AP-NORC Poll: Black teens most active on social media apps
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Teenagers and their technology are inseparable, but a new poll shows black teens are the most likely to have access to smartphones — which could explain why they're the biggest and most frequent users of mobile-friendly social media apps Snapchat and Instagram.
A survey released Thursday by The Associated Press-NORC Center for Public Affairs Research explored teens' social media use and its relationship to race and class. The poll found that nearly 9 in 10 black teenagers use Snapchat, compared with just over 7 in 10 whites. And 4 in 10 black teens report using Snapchat almost constantly, compared with about 2 in 10 white teens.
A third of black teens say they use Instagram almost constantly, compared with about 1 in 5 white teens who responded similarly.
"They're first-movers, in many ways," said Amanda Lenhart, the lead researcher on the poll, whose work has focused on teenagers and social media use. "It speaks to the level of embeddedness of the technology in black youth's lives and their willingness to move into new platforms more quickly than their counterparts."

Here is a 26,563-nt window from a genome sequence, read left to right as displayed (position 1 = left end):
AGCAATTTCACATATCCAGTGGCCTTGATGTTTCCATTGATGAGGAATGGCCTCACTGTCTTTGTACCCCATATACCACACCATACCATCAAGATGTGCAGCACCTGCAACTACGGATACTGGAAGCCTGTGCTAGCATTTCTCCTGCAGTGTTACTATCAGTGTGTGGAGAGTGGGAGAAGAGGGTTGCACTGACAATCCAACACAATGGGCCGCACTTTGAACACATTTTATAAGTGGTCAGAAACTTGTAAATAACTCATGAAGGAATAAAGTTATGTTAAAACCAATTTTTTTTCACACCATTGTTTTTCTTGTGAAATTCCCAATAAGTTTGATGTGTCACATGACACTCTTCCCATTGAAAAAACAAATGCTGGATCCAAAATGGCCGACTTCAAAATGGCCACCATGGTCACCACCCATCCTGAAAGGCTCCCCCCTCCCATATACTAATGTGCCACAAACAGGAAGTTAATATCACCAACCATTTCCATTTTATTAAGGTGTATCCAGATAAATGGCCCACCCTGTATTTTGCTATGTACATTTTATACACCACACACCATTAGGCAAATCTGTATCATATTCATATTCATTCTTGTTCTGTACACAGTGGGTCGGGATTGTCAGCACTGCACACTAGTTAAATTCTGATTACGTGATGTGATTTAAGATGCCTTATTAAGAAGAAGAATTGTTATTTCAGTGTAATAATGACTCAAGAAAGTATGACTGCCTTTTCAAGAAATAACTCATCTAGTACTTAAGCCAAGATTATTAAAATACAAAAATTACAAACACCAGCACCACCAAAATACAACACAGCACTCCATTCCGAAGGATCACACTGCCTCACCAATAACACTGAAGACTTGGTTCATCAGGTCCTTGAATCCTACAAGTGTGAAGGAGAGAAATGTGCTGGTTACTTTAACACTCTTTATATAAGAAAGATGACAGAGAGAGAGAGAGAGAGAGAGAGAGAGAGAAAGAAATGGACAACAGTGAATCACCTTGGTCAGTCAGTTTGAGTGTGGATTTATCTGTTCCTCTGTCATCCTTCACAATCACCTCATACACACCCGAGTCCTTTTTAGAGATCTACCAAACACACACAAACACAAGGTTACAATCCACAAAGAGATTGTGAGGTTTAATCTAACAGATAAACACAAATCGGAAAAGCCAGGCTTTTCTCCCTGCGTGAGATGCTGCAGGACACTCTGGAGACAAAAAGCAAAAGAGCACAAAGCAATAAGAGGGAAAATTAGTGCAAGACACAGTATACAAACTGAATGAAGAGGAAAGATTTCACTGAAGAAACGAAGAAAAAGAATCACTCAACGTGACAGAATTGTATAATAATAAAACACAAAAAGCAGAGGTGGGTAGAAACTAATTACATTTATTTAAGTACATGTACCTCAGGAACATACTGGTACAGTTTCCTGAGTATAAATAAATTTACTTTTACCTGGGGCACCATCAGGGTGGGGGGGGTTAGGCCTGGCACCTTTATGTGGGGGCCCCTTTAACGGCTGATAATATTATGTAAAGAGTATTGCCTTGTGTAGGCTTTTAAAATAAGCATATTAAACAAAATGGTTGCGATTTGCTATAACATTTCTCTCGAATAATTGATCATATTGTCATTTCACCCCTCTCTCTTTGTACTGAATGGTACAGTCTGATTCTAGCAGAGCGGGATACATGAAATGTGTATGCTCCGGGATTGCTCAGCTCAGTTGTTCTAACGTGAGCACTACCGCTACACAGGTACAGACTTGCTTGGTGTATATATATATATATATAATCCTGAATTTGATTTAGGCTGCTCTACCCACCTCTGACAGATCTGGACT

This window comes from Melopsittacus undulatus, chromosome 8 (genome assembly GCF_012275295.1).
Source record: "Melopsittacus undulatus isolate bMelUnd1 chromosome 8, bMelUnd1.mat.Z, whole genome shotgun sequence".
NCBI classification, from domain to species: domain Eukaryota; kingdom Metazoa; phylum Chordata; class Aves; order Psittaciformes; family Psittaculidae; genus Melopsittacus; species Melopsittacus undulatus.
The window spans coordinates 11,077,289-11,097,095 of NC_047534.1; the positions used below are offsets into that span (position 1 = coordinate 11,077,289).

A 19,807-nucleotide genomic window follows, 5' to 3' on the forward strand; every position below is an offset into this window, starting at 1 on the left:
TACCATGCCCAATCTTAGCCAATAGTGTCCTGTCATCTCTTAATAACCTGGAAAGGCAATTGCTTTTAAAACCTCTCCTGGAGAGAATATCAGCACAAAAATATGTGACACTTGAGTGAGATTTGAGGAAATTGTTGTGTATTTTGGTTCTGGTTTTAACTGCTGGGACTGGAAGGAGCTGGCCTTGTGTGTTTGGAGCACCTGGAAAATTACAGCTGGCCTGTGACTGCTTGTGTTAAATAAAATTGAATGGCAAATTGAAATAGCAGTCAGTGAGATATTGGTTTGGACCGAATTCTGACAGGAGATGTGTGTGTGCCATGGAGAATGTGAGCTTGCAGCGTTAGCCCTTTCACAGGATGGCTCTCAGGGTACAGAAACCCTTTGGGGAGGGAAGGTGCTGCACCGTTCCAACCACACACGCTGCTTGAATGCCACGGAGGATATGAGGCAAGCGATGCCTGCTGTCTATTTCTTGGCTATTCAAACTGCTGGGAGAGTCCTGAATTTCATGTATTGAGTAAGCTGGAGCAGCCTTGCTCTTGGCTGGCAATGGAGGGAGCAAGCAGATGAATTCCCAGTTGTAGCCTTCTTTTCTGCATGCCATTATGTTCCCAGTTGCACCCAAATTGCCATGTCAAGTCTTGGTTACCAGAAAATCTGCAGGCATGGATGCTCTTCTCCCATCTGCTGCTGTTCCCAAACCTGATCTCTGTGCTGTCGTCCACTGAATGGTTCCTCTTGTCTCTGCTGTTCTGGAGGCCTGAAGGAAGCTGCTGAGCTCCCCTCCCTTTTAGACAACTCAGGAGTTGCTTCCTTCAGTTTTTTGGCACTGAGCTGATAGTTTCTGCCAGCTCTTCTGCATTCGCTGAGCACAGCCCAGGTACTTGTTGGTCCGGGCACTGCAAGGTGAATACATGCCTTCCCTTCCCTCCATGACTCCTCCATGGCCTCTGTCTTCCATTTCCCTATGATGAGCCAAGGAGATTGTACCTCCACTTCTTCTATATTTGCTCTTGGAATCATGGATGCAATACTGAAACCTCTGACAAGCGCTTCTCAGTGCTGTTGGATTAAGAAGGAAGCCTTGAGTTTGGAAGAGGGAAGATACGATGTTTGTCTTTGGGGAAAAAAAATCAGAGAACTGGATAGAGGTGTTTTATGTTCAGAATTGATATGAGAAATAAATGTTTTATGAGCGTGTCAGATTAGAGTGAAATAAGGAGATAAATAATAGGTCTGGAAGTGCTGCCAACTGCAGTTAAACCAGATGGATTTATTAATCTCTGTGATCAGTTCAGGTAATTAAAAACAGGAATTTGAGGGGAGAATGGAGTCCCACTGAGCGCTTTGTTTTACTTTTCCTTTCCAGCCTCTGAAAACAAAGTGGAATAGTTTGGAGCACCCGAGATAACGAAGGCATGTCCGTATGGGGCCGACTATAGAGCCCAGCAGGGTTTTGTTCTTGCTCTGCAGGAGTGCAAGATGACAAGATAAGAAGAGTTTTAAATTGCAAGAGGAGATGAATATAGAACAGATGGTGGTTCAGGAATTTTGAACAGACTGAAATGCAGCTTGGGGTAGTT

Overall, teens with access to a smartphone are more likely to use Instagram than those without one — 80
Among all teens, the poll shows three-quarters use Instagram and Snapchat, more than the two-thirds who say they use Facebook.
And while texting is still the way 9 in 10 teens send short messages, 4 in 10 also use a messaging app, such as Kik, WhatsApp, Skype or Facebook Messenger. Thirty-four
More than 9 in 10 black teens — 95
The poll shows that older teens are more likely to be frequent users of Snapchat, Instagram, Facebook and Twitter, and are also especially likely to have access to a smartphone.
Hope Wright only uses her iPhone for social media — never her laptop, which she uses only for schoolwork. She said she only sends texts to friends and family. And the Wilmington, North Carolina, eighth-grader said that even when she is on Snapchat or Instagram, she's mostly lurking and doesn't post often.
"I don't actually want to have a lot of social media," said Wright, 14. "I've heard a lot of things happen that I want to avoid. Some people use it to make friends, but I don't. I make them in person."
The AP-NORC poll of 790 teenagers age 13-17 was conducted online and by phone Dec. 7-31, 2016. A sample of parents with teenage children was drawn from NORC's probability-based AmeriSpeak panel, which is designed to be representative of the U.S. population. Parents then gave permission for their children to be interviewed. The margin of sampling error for all respondents is plus or minus 4.6 percentage points.
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